There are 2 definitions of staple in English:

staple1

Syllabification: sta·ple
Pronunciation: /ˈstāpəl
 
/

noun

  • 1A piece of bent metal or wire pushed through something or clipped over it as a fastening, in particular.
  • 1.1A piece of thin wire with a long center portion and two short end pieces that are driven by a stapler through sheets of paper to fasten them together.
    More example sentences
    • If you use paper on your compost, be aware of any plastic or staples in the paper - worms can't eat that!
    • It was a 31-page black and white booklet fastened with staples.
    • The book was still held together by three staples.
  • 1.2A small U-shaped metal bar with pointed ends for driving into wood to hold attachments such as electric wires, battens, or sheets of cloth in place.
    More example sentences
    • The staple struck a knot in the wood, causing the staple to strike her safety glasses.
    • Pin them down with U-shaped wire staples and cover with soil or mulch.
    • He secures the end of each rope to the tree's bottom with a U-shaped staple, then wraps the tree from the bottom up, turning the cardboard slowly as he goes.

verb

[with object] Back to top  
  • Attach or secure with a staple or staples: Mark stapled a batch of papers together
    More example sentences
    • Avoid nailing or stapling the wires in place, since this can easily damage the insulation jacket on the outside of the wire and create corrosion in the wire or a short circuit against the staple.
    • Each page of the book is stapled or tacked to cork boards in four different buildings on campus.
    • Chicken wire had been stapled across the hole with a small gap left at the bottom.

Origin

Old English stapol, of Germanic origin; related to Dutch stapel 'pillar' (a sense reflected in English in early use).

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Word of the day astrogation
Pronunciation: ˌastrəˈgāSHən
noun
(in science fiction) navigation in outer space

There are 2 definitions of staple in English:

staple2

Syllabification: sta·ple
Pronunciation: /
 
ˈstāpəl/

noun

  • 1A main or important element of something, especially of a diet: bread, milk, and other staples Greek legend was the staple of classical tragedy
    More example sentences
    • Bread, an important staple, is often purchased rather than home baked.
    • While shark meat has become an important staple of some diets, in other cultures the animal holds a more special place on the menu.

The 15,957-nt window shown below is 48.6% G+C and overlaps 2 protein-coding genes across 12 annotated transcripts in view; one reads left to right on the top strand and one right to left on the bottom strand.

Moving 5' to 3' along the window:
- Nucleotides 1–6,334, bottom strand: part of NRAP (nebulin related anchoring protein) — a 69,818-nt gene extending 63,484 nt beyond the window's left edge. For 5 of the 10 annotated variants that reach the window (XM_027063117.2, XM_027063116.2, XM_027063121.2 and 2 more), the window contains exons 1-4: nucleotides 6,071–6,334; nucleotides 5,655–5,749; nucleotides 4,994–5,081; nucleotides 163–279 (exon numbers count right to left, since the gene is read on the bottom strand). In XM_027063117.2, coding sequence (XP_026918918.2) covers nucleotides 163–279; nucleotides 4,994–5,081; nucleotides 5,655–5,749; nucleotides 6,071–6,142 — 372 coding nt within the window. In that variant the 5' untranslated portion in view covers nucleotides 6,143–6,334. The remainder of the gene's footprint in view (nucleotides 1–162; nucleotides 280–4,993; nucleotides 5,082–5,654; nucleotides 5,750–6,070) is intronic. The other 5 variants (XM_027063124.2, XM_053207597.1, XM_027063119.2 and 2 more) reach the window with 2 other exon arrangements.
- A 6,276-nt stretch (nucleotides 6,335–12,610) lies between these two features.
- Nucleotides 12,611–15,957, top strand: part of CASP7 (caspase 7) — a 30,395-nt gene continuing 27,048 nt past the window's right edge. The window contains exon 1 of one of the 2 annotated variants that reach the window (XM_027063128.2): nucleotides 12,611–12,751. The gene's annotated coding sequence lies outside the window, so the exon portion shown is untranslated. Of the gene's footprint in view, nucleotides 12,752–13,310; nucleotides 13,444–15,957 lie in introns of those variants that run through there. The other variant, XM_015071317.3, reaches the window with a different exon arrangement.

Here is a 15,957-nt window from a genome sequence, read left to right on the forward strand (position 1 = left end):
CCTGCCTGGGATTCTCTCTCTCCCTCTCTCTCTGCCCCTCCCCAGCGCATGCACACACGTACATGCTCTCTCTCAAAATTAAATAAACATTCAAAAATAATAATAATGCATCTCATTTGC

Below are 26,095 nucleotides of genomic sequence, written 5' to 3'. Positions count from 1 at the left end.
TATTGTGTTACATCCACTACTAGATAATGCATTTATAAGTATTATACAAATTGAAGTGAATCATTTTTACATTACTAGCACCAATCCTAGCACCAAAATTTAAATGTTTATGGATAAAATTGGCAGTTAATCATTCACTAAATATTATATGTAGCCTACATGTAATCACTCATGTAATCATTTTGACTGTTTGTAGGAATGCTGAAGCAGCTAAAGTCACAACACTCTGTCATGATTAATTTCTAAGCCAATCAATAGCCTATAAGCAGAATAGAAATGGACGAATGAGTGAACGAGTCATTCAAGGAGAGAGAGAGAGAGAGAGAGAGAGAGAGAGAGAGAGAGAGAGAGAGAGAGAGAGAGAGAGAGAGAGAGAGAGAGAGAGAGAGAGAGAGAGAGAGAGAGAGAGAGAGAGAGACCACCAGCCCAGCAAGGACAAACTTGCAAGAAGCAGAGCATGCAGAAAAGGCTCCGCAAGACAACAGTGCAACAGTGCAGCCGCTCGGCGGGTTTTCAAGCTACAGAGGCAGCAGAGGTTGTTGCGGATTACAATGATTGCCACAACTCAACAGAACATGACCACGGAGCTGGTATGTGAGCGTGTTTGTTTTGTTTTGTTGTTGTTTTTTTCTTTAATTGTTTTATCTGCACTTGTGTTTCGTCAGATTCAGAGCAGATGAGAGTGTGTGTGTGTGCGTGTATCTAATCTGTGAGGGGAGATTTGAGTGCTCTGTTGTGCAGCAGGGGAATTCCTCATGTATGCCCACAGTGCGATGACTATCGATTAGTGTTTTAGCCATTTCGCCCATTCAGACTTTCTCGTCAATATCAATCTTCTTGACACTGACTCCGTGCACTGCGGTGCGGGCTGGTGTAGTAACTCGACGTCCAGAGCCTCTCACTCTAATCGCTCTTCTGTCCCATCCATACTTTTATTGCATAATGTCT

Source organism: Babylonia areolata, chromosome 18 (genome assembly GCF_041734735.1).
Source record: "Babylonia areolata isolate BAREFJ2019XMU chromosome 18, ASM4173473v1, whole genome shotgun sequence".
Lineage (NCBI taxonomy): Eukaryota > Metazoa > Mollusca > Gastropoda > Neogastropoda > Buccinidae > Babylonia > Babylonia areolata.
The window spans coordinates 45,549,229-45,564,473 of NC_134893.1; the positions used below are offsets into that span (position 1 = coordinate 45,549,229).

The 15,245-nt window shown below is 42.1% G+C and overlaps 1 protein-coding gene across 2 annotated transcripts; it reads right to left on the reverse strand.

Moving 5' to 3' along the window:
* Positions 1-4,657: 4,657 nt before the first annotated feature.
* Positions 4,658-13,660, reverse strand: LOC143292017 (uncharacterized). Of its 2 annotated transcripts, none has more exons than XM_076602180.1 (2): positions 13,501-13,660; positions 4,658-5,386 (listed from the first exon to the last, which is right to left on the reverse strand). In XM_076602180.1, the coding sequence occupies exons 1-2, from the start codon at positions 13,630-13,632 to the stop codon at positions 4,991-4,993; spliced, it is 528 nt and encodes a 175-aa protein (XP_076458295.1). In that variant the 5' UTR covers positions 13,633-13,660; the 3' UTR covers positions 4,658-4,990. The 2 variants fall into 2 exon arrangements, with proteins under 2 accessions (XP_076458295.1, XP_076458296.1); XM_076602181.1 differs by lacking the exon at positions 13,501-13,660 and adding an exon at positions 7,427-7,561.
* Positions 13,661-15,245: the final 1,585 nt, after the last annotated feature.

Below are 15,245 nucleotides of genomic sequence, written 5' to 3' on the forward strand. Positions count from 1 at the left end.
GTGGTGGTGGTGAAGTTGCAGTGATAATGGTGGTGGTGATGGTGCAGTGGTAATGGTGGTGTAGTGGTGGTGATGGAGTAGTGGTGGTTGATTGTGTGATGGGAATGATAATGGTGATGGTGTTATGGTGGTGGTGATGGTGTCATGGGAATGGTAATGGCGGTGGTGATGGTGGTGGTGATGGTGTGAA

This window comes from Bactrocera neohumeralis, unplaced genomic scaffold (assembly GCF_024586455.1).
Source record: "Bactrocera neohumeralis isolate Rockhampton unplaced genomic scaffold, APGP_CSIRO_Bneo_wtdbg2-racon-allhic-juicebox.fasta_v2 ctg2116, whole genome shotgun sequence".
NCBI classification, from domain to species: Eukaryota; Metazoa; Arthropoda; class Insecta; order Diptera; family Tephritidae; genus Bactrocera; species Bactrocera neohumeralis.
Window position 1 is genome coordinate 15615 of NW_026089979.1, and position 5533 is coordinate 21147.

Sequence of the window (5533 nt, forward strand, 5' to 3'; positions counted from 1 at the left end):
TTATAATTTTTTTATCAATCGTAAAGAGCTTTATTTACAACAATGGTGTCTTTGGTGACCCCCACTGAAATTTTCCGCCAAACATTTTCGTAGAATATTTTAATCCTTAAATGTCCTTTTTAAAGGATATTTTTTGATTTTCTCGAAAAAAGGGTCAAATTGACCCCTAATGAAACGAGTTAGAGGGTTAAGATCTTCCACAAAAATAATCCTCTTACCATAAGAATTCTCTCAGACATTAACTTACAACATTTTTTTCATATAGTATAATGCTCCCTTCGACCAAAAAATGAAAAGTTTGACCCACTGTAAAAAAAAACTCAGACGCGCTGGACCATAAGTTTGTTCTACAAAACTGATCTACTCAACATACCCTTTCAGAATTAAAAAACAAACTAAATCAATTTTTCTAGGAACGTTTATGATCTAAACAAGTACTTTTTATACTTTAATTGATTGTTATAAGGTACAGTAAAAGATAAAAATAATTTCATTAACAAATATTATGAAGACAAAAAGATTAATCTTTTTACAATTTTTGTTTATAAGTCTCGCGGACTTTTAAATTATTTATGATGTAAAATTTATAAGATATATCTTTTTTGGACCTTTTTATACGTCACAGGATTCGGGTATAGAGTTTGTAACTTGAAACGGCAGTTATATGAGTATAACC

• Salads and meat became the main staple of their diet.
  • 1.1A main item of trade or production: rubber became the staple of the Malayan economy
    More example sentences
    • Later as agents for Schneider's they shipped pig iron, rails and other ferrous products, bringing back those staples of the coastal trade, coal, grain and timber.
    • First, the domestic production of food staples in developing countries was disrupted.
    • Coffee, tea, and cocoa are all staples of the Fair Trade movement, and like opium, they're drugs - the strongest drugs the grocer can sell without having to check for documentation of your age.
  • 2The fiber of cotton or wool considered with regard to its length and degree of fineness: [in combination]: jackets made from long-staple Egyptian cotton
    More example sentences
    • The long staple or long fiber of Egyptian-grown cotton means that there is more continuous fiber to use when creating threads or yarns.
    • For men, shirts in light shades are crafted from fine long staple yarn.
  • 3 [often with modifier] historical A center of trade, especially in a specified commodity: proposals were made for a wool staple at Pisa
    More example sentences
    • It is evident that the staple was primarily a fiscal organ of the crown, facilitating the collection of the royal customs.

adjective

[attributive] Back to top  
  • 1Main or important, especially in terms of consumption: the staple foods of the poor figurative violence is the staple diet of the video generation
    More example sentences
    • As plantation workers angrily told our reporters, this increase is not even enough to buy half a kilo of low quality rice - the country's main staple food.
    • The main staple foods served with Ghanaian meals are rice, millet, corn, cassava, yams, and plantains.
    • Mr Power said that despite health risks associated with obesity, many children were still being served a staple diet of processed food.
  • 1.1Most important in terms of trade or production: rice was the staple crop grown in most villages
    More example sentences
    • This component of the decrease appears to have been partially compensated for by an increase in the rate of forest clearance for the production of staple crops.
    • Above all, this meant plantation agriculture, producing staple crops for export with slave labour.
    • Hexaploid common wheat is one of the most important staple crops globally.

verb

[with object] Back to top  
  • Sort or classify (wool, etc.) according to fiber.
    More example sentences
    • Environmentally friendly sheep's wool is stapled into the lateral groove for insulation.

Derivatives

stapled

adjective
[in combination]: a long-stapled type of fiber
More example sentences
  • Selected strong cashmere style Faure goats offer a valuable genetic resource for the production of long stapled strong cashmere.

Origin

Middle English ( (sense 3 of the noun)): from Old French estaple 'market', from Middle Low German and Middle Dutch stapel 'pillar, emporium'; related to staple1.

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